Friday, May 11, 2012

Review II: Round 2 1/6th scale Captain Action Deluxe Spider-Man Costume Set - Action Poses!

Here are some pictures of the Captain Action Enterprises and Round 2 Captain Action 1/6th scale Deluxe Spider-Man Costume Set on a Hot Toys True Type 12-inch figure in some action poses :)

After reviewing the package and contents in the previous post, it's time to have some FUN with this action figure. And because this set isn't expensive nor cost an arm and a leg like a Hot Toys, EnterBay or Medicom 12-inch figure, caution can be thrown into the wind as we get down to some posing. I decided to put the web slinger in one of his trademark web shooting and swinging pose which required the assistance of a figure display stand (NOT included). Anyway, as mentioned before, this 12-inch figure cannot stand on its own without the figure stand.

This is obviously not the latest movie version of Spider-Man's costume but a vintage / retro / comic version with the underarm webbing. See my post HERE of the various film versions of the Spider-Man costume, with the 1977 "The Amazing Spider-Man" TV series coming closest to this look. Having grown up reading comics, this Spider-Man costume is something I can identify with and I'm just glad a 1/6th scale version is available ;p

The Hot Toys True Type 12-inch figure body works rather well with this Round 2 Captain Action 1/6th scale Deluxe Spider-Man Costume Set. The superhero costume fits well and the Hot Toys 12-inch figure body allows for the action poses.

Scroll down for turnaround views of the Captain Action Enterprises and Round 2 1/6th scale Captain Action Deluxe Spider-Man Costume Set. It's not Hot Toys but at USD30 one cannot really complain. The costume is quite well stitched together and there is no fear of disintegrating costumes / outfits because of the fabric materials used in making this figure.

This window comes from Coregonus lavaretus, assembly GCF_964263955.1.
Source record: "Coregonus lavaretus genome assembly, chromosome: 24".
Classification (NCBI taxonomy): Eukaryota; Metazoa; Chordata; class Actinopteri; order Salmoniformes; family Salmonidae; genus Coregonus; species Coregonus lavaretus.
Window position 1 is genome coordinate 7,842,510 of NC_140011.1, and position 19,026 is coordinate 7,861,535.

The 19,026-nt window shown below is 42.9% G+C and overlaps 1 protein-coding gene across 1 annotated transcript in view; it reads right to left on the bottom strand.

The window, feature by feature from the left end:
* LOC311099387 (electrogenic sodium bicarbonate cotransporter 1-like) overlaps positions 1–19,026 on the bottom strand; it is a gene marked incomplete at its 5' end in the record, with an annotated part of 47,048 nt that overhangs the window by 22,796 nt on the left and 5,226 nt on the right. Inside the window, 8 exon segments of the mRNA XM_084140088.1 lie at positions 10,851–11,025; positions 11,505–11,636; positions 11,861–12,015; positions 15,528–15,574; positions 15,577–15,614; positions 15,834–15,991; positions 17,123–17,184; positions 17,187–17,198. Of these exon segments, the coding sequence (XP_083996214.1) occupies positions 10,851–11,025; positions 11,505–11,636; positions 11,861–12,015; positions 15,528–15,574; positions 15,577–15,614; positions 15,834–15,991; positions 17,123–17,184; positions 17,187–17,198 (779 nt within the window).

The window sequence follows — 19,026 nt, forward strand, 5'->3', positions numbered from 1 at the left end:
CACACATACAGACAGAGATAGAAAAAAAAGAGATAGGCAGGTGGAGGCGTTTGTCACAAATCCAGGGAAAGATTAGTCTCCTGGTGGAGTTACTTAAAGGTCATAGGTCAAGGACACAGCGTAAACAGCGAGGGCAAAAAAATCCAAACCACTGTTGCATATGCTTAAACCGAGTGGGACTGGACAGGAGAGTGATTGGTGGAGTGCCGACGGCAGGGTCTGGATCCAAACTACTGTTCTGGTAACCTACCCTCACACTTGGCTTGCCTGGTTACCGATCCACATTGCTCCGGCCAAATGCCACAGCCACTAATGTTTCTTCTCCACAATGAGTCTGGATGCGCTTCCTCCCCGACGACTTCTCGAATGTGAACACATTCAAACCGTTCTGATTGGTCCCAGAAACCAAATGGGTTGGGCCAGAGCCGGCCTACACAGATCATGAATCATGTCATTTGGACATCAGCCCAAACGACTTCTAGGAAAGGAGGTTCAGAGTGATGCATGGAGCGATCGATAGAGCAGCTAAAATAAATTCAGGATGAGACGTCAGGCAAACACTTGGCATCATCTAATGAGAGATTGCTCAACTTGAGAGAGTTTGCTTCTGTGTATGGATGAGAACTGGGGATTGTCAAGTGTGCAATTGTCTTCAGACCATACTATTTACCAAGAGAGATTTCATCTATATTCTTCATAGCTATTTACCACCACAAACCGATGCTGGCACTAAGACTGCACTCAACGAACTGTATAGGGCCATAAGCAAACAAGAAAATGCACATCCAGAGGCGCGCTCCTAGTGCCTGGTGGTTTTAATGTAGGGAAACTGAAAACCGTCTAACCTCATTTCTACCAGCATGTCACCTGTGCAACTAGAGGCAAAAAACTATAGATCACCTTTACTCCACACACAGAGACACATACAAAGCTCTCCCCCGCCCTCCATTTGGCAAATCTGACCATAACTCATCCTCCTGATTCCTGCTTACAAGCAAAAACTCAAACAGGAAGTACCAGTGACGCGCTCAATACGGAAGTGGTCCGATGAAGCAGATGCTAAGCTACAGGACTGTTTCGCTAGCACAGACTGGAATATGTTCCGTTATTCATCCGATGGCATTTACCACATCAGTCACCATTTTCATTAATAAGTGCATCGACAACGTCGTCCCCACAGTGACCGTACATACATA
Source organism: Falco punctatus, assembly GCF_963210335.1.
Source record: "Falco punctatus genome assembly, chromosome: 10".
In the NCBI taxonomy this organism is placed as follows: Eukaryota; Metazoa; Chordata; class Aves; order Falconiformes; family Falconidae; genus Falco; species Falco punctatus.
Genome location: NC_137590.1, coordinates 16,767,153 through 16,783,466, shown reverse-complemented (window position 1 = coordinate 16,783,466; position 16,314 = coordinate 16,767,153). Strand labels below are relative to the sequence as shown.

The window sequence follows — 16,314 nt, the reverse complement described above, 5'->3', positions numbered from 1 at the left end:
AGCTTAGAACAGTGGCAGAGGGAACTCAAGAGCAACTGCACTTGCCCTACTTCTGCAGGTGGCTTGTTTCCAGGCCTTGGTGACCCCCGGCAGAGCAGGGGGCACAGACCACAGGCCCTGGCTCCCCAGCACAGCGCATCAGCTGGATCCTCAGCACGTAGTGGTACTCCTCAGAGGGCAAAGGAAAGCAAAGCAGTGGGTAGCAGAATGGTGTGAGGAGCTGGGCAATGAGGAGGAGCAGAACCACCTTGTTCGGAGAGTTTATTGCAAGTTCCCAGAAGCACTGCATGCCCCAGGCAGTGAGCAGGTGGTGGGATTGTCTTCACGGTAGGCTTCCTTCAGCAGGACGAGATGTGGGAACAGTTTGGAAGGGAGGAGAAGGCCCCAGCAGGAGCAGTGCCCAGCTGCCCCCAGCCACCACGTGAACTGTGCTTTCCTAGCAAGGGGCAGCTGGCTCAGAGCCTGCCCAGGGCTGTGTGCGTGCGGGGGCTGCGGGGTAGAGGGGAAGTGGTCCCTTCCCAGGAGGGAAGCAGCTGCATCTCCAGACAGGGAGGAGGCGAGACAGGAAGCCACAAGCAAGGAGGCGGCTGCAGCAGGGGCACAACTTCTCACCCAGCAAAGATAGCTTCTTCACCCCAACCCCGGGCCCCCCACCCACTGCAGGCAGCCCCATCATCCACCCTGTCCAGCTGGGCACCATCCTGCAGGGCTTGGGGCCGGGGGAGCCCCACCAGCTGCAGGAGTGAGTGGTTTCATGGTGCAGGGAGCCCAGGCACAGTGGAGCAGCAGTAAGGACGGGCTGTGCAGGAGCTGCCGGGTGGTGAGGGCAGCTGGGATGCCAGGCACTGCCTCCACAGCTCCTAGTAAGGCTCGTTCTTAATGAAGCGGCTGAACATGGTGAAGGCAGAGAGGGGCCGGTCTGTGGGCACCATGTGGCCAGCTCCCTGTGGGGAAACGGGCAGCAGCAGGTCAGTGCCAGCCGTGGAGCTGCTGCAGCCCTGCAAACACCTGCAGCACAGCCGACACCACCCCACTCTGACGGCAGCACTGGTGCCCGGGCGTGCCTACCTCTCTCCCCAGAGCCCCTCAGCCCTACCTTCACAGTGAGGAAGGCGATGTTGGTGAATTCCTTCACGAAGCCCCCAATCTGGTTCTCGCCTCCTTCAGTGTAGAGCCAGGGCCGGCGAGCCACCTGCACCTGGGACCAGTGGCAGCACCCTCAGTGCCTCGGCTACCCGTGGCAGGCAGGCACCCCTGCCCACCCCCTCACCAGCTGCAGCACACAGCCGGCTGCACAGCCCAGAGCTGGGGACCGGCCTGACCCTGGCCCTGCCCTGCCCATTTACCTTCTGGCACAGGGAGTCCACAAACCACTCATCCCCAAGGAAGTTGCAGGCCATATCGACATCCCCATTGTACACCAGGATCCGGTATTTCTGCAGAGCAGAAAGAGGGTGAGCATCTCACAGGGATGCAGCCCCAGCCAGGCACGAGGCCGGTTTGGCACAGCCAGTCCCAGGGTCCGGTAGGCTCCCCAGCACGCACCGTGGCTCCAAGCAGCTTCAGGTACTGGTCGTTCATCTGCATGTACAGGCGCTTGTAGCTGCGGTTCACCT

The soft rubber mask, gloved hands and boots are unlike the unstable and untested rubber bodies that have been used recently for muscular type figures which have been known to crack over time. See my post HERE and HERE regarding cracking rubber bodies.

The mask does cover the head fully but the Spider-Man costume does not go all the way up the neck. Thus some skin can be seen but hey, I'm okay with that :) minor issue. If you understand the concept of Captain Action who is a superhero that can take on another superhero's identity and powers by donning that particular superhero's costume, then you can understand the reason for the mask. There's even a Peter Parker face mask that comes with this set -  see my first review HERE

After all, almost all superheroes hide behind their masks which hides their true identity from villains so that their loved ones and family can be protected from harm if any villain so choose to take the cruel route and hurt the hero through their loved ones. The hero can protect himself but he cannot protect all his loved ones all of the time.

When Spider-Man first appeared in the early 1960s, teenagers in superhero comic books were usually relegated to the role of sidekick to the protagonist. The Spider-Man series broke ground by featuring Peter Parker, a teenage high school student and person behind Spider-Man's secret identity to whose "self-obsessions with rejection, inadequacy, and loneliness" young readers could relate. [source: wiki]

Unlike previous teen heroes such as Bucky and Robin, Spider-Man did not benefit from being the protégé of any adult superhero mentors like Captain America and Batman, and thus had to learn for himself that "with great power there must also come great responsibility"— a line included in a text box in the final panel of the first Spider-Man story, but later retroactively attributed to his guardian, the late Uncle Ben.

The Captain Action Spider-man costume set comes with: cloth / fabric Spider-man costume with emblem, Spider-man mask, Peter Parker face mask, boots, interchangeable gloved hands (for web shooting pose, fist and open palm), web shooters, Spider-Man's utility belt which comes with removable camera, Daily Bugle newspaper and three photographs of Spider-man in action. You can see all of the above contents in my post HERE.